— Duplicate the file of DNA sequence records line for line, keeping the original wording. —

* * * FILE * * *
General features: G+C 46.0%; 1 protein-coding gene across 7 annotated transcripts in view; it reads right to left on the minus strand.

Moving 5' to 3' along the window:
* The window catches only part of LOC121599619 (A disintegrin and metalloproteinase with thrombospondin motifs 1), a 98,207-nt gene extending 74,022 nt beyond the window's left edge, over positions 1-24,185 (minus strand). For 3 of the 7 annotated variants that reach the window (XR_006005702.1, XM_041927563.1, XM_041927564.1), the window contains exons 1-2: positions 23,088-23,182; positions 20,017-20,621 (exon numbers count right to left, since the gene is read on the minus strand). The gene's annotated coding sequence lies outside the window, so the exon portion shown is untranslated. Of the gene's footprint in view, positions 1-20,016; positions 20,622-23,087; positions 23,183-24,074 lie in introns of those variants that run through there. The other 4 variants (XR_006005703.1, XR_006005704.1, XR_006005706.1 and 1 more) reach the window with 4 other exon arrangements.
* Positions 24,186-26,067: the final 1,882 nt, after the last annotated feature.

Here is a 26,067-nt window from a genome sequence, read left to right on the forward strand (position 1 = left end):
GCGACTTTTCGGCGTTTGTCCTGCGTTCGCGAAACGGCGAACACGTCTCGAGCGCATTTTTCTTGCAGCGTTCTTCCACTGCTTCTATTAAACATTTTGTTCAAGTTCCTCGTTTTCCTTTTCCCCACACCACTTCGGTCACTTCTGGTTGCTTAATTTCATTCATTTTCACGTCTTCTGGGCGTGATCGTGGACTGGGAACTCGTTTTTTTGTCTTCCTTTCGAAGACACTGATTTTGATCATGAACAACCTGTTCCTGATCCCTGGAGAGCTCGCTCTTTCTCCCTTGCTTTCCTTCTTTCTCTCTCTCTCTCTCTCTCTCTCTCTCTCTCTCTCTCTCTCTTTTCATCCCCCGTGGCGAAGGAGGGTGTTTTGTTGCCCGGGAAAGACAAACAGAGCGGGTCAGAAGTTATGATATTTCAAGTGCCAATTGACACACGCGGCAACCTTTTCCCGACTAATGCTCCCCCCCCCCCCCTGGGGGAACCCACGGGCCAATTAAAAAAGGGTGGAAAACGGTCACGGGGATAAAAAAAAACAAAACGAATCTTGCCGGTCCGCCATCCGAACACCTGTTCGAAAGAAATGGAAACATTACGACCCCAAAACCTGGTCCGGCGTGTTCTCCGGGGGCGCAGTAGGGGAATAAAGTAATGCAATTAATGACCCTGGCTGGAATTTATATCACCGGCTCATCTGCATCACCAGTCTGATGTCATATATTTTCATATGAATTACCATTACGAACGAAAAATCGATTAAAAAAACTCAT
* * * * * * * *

General features: G+C 46.0%; 1 protein-coding gene across 7 annotated transcripts in view; it reads right to left on the minus strand.

Moving 5' to 3' along the window:
* The window catches only part of LOC121599619 (A disintegrin and metalloproteinase with thrombospondin motifs 1), a 98,207-nt gene extending 74,022 nt beyond the window's left edge, over positions 1-24,185 (minus strand). For 3 of the 7 annotated variants that reach the window (XR_006005702.1, XM_041927563.1, XM_041927564.1), the window contains exons 1-2: positions 23,088-23,182; positions 20,017-20,621 (exon numbers count right to left, since the gene is read on the minus strand). The gene's annotated coding sequence lies outside the window, so the exon portion shown is untranslated. Of the gene's footprint in view, positions 1-20,016; positions 20,622-23,087; positions 23,183-24,074 lie in introns of those variants that run through there. The other 4 variants (XR_006005703.1, XR_006005704.1, XR_006005706.1 and 1 more) reach the window with 4 other exon arrangements.
* Positions 24,186-26,067: the final 1,882 nt, after the last annotated feature.

Here is a 26,067-nt window from a genome sequence, read left to right on the forward strand (position 1 = left end):
GCGACTTTTCGGCGTTTGTCCTGCGTTCGCGAAACGGCGAACACGTCTCGAGCGCATTTTTCTTGCAGCGTTCTTCCACTGCTTCTATTAAACATTTTGTTCAAGTTCCTCGTTTTCCTTTTCCCCACACCACTTCGGTCACTTCTGGTTGCTTAATTTCATTCATTTTCACGTCTTCTGGGCGTGATCGTGGACTGGGAACTCGTTTTTTTGTCTTCCTTTCGAAGACACTGATTTTGATCATGAACAACCTGTTCCTGATCCCTGGAGAGCTCGCTCTTTCTCCCTTGCTTTCCTTCTTTCTCTCTCTCTCTCTCTCTCTCTCTCTCTCTCTCTCTCTCTCTTTTCATCCCCCGTGGCGAAGGAGGGTGTTTTGTTGCCCGGGAAAGACAAACAGAGCGGGTCAGAAGTTATGATATTTCAAGTGCCAATTGACACACGCGGCAACCTTTTCCCGACTAATGCTCCCCCCCCCCCCCTGGGGGAACCCACGGGCCAATTAAAAAAGGGTGGAAAACGGTCACGGGGATAAAAAAAAACAAAACGAATCTTGCCGGTCCGCCATCCGAACACCTGTTCGAAAGAAATGGAAACATTACGACCCCAAAACCTGGTCCGGCGTGTTCTCCGGGGGCGCAGTAGGGGAATAAAGTAATGCAATTAATGACCCTGGCTGGAATTTATATCACCGGCTCATCTGCATCACCAGTCTGATGTCATATATTTTCATATGAATTACCATTACGAACGAAAAATCGATTAAAAAAACTCAT